Our ISP is Cox Communications here in Phoenix. Truth to tell, we don't have a lot of choices - it seems to be QWest or Cox or satellite. Satellite sucks for internet usage and QWest are DSL. There are probably dozens of dial up choices but who wants dial up if you can have better?
For the most part Cox have been ok as an ISP - relatively little down time and reasonably reliable though for some reason we seem to go through a cable modem a year. I could understand that if we were replacing them in mid-summer or during the lightning season but we're not. It seems to be a mid October to late November thing.
Thus to a few weeks ago when we started experiencing the usual (for this time of year) random slowdowns and outages. After three or so days we decided it was time for the annual cable modem purchase. Off to Frys, returning with yet another piece of disposable technology.
If you've ever been through this you know the drill; you can't just replace the modem and expect everything to work. Nope, you have to call em, recite a bunch of details such as modem serial number and MAC address and wait while they 'provision' the modem. Just why they call it provisioning is beyond me - I provided it, all they're doing is adding the MAC address to the 'allow' database so the system will function. Not a terribly painful process but it does take time. Presumably they deactivate the MAC address that used to be recorded against ones account so the old modem can't be used somewhere else on their network.
Which, of course, leaves a bit of a quandary when troubleshooting ones network. Once one has concluded that the problem lies either with the modem or the infrastructure at the other end of the cable one has to get them involved. Can't simply swap out the new modem and try the old one again. Worse, the people one has to deal with have 'scripts' to follow.
Obviously the cable modem replacement, this time around, didn't resolve the issue. Our connection can be great one moment and maddeningly slow the next. When investigating this I usually disconnect the modem from the router and run it direct to just one computer. If everything springs into life on that one computer I know it's us; if not it's them. If them then comes a long drawn out process of doing what they ask, no matter how inane. Little use to protest that I've already cycled power on the modem and rebooted the PC.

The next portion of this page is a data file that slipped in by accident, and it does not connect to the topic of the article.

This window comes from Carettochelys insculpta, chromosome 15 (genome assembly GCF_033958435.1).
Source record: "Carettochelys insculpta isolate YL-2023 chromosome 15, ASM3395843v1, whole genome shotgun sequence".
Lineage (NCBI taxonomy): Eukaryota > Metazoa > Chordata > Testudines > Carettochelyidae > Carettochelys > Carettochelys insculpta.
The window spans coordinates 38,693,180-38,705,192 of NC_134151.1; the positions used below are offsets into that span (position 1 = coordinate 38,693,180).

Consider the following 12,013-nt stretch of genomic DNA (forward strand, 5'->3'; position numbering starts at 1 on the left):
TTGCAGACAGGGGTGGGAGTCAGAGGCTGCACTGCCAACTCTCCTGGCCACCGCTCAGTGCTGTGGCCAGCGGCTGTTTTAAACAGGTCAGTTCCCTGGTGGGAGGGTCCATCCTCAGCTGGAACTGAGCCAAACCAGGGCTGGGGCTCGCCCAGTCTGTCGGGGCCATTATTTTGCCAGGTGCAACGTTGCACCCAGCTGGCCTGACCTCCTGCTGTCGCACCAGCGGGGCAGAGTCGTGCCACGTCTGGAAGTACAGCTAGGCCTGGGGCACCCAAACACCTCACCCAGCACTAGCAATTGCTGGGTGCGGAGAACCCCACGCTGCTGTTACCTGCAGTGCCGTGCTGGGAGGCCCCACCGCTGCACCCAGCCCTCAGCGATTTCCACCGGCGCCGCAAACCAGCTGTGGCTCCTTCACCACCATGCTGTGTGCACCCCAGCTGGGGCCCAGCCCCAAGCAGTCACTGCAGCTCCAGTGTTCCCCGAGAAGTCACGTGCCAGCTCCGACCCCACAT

This time the problem looks for all the world like someone else on our cable segment has a DHCP server running on the WAN side; sometimes we cop a 192.168.x.x address when renewing the IP lease. My guess is someone has recently added a second computer and a router to their home network and they've plugged the cable modem into one of the downlink ports on the router instead of the uplink port. That would certainly explain why our lease renewals sometimes get a private network address. I'm pretty sure we can't solve this one without Cox assistance.
Today Sonya was getting toward the end of her tether with the internet connection. We'd already been on the phone with Cox yet again; this time I must have sounded knowledgeable because they forwarded us to their operations centre and they agreed that my theory sounded sound. They 'provisioned' the modem yet again and told us to call back if the problem continued. Which it did.
Sonya, fed up with slow connections, asked, 'How about Vern and Guy' (friends). 'Do they both have Cox?'
Out of the corner of my eye I could see Andrew slyly smiling, wondering if I was going to go for it. Was I? Does the pope wear a funny hat and expect not to be laughed at?
'Of course they do, my dear' I replied. 'That's why they're called blokes!'
Maybe you had to be there.